Bitcoin prices fell to less than $40,000 today, trading at their lowest in more than three months.
The world’s most prominent digital currency reached as little as $39,677.65, CoinDesk data shows.
At this point, it had reached its lowest value since September 21, additional CoinDesk figures show.
The digital currency only traded at this level for a brief time, quickly bouncing back and surpassing $42,000 later today.
[Ed note: Investing in cryptocoins or tokens is highly speculative and the market is largely unregulated. Anyone considering it should be prepared to lose their entire investment.]
When explaining these latest price movements, analysts offered varying perspectives.
“I think the continuation of intense sell-offs, unexpected margin calls, and forced liquidations across the broad cryptocurrency market are driving Bitcoin prices below $40,000,” John Iadeluca, founder & CEO of multi-strategy fund Banz Capital, said earlier today.
“January is also historically a month where Bitcoin has crashed substantially directly prior to the beginning of a subsequent bear market, which may be adding some downward psychological pressure on Bitcoin traders,” he added.
Iadeluca pointed to the sharp declines that bitcoin suffered during Januaries in years like 2018.
Joe DiPasquale, CEO of cryptocurrency hedge fund manager BitBull Capital, also weighed in.
“Bitcoin has been in a downtrend with extensive selling pressure since late December and the current price action is a result of it losing several key support levels,” he stated.
“Since market participants have been aggressively longing potential bottom prices during this drop, each subsequent price decline results in cascading liquidations,” said DiPasquale.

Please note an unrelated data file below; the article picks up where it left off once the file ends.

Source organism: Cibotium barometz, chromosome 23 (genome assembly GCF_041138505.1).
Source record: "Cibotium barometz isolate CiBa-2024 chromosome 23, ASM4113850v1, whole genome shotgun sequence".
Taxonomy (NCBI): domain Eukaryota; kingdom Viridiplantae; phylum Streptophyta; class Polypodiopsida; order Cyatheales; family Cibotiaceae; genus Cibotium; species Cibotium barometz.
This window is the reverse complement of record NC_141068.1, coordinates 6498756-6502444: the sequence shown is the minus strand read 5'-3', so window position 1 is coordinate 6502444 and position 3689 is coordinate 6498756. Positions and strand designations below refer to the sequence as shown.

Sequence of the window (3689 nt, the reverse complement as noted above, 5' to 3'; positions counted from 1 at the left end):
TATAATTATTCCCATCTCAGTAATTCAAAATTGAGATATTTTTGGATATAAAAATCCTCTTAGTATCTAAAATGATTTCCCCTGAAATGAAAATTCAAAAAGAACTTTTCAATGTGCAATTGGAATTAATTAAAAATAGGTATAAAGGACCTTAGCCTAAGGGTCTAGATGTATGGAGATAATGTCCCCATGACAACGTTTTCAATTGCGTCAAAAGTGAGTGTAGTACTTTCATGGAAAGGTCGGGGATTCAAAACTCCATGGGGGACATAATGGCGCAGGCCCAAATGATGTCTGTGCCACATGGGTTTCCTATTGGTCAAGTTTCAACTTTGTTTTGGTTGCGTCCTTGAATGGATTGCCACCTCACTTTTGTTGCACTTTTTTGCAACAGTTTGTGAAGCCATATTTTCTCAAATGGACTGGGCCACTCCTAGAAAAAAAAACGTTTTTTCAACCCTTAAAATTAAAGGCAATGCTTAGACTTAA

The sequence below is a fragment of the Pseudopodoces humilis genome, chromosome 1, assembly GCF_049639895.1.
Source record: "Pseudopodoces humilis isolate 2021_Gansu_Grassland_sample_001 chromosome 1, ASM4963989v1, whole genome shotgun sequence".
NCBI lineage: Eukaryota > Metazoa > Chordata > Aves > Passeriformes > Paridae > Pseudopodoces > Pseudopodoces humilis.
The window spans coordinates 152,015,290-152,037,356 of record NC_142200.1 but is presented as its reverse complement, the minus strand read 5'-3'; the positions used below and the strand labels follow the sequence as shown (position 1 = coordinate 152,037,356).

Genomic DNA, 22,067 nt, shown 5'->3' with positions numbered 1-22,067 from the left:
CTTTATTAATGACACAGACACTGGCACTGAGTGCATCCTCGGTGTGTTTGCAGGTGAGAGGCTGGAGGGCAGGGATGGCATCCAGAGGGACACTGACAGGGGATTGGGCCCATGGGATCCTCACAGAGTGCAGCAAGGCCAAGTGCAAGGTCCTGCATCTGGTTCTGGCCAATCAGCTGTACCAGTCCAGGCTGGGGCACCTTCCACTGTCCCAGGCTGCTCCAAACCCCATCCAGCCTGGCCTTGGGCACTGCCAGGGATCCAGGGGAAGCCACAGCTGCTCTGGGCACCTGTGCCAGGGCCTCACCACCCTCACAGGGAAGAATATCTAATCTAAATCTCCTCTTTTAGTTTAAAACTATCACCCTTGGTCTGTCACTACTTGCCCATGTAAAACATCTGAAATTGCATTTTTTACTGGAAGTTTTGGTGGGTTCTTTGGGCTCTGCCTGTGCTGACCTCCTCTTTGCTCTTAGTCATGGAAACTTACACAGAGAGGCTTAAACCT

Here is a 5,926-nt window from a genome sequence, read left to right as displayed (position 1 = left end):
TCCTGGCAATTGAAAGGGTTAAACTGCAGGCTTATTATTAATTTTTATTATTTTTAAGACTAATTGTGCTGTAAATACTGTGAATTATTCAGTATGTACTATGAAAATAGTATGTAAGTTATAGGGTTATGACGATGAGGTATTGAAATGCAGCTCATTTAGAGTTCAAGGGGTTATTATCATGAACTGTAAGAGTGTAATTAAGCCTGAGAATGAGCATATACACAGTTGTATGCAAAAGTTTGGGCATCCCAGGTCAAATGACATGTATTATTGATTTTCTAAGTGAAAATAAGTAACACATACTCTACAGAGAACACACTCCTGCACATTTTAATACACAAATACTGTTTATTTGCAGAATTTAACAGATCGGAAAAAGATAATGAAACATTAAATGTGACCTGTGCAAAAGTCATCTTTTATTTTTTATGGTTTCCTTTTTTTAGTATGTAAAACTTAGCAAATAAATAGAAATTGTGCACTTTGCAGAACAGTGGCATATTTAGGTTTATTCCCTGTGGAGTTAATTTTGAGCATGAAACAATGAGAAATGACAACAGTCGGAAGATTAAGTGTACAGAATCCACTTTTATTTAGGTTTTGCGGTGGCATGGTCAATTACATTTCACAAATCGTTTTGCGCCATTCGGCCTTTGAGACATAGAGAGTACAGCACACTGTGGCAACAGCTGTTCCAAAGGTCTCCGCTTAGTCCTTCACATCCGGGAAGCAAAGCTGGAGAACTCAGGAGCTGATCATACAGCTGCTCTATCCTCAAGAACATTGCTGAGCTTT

Andrew Rossow, an internet and technology attorney, also offered his point of view, asserting that the fear of both consumers and investors has been fueling sales and pushing bitcoin prices lower.
He mentioned “consumer fear based upon previous data that we\’ve collected in previous months, specifically around June of 2021,” stating that it is causing bitcoin to fall.
Rossow also brought up “fears that the federal government is going to remain focused strictly on inflation control, rather than a macro perspective of these drops” as a factor placing downward pressure on the digital currency’s price.
He elaborated on the situation.
“It is my personal opinion that since the government has recently focused its attention on inflation, that it has created concern for consumers – it\’s very easy to get stuck on previous market behavior.”
Rossow described “the intense sell-offs” as being “a big part of consumers/investors expressing that fear.”
“The biggest takeaway we continue to see with these kinds of drops and subsequent consumer behavior based upon those drops is speculation and a fear that bitcoin will never recover.”
“These ‘false signals’ or false indicators guide individuals to forcibly liquidate, sell, or otherwise believe bitcoin is in trouble. It’s not.”
Disclosure: I own some bitcoin, bitcoin cash, litecoin, ether, EOS and sol.